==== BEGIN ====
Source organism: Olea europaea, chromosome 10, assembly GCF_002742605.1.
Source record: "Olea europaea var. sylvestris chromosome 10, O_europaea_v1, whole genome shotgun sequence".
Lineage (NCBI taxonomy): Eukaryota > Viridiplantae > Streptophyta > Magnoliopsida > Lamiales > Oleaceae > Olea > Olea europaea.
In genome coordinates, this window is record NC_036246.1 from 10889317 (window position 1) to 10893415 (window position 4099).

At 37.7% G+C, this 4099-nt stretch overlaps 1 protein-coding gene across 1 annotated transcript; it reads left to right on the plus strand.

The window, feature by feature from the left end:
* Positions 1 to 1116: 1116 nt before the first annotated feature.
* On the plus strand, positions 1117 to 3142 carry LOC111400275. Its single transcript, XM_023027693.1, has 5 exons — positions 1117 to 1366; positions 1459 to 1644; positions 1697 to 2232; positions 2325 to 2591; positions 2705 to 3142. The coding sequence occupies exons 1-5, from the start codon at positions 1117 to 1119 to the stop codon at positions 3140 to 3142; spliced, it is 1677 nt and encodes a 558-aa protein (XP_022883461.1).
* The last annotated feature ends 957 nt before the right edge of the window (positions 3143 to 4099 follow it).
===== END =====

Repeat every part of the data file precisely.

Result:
Source organism: Olea europaea, chromosome 10, assembly GCF_002742605.1.
Source record: "Olea europaea var. sylvestris chromosome 10, O_europaea_v1, whole genome shotgun sequence".
Lineage (NCBI taxonomy): Eukaryota > Viridiplantae > Streptophyta > Magnoliopsida > Lamiales > Oleaceae > Olea > Olea europaea.
In genome coordinates, this window is record NC_036246.1 from 10889317 (window position 1) to 10893415 (window position 4099).

At 37.7% G+C, this 4099-nt stretch overlaps 1 protein-coding gene across 1 annotated transcript; it reads left to right on the plus strand.

The window, feature by feature from the left end:
* Positions 1 to 1116: 1116 nt before the first annotated feature.
* On the plus strand, positions 1117 to 3142 carry LOC111400275. Its single transcript, XM_023027693.1, has 5 exons — positions 1117 to 1366; positions 1459 to 1644; positions 1697 to 2232; positions 2325 to 2591; positions 2705 to 3142. The coding sequence occupies exons 1-5, from the start codon at positions 1117 to 1119 to the stop codon at positions 3140 to 3142; spliced, it is 1677 nt and encodes a 558-aa protein (XP_022883461.1).
* The last annotated feature ends 957 nt before the right edge of the window (positions 3143 to 4099 follow it).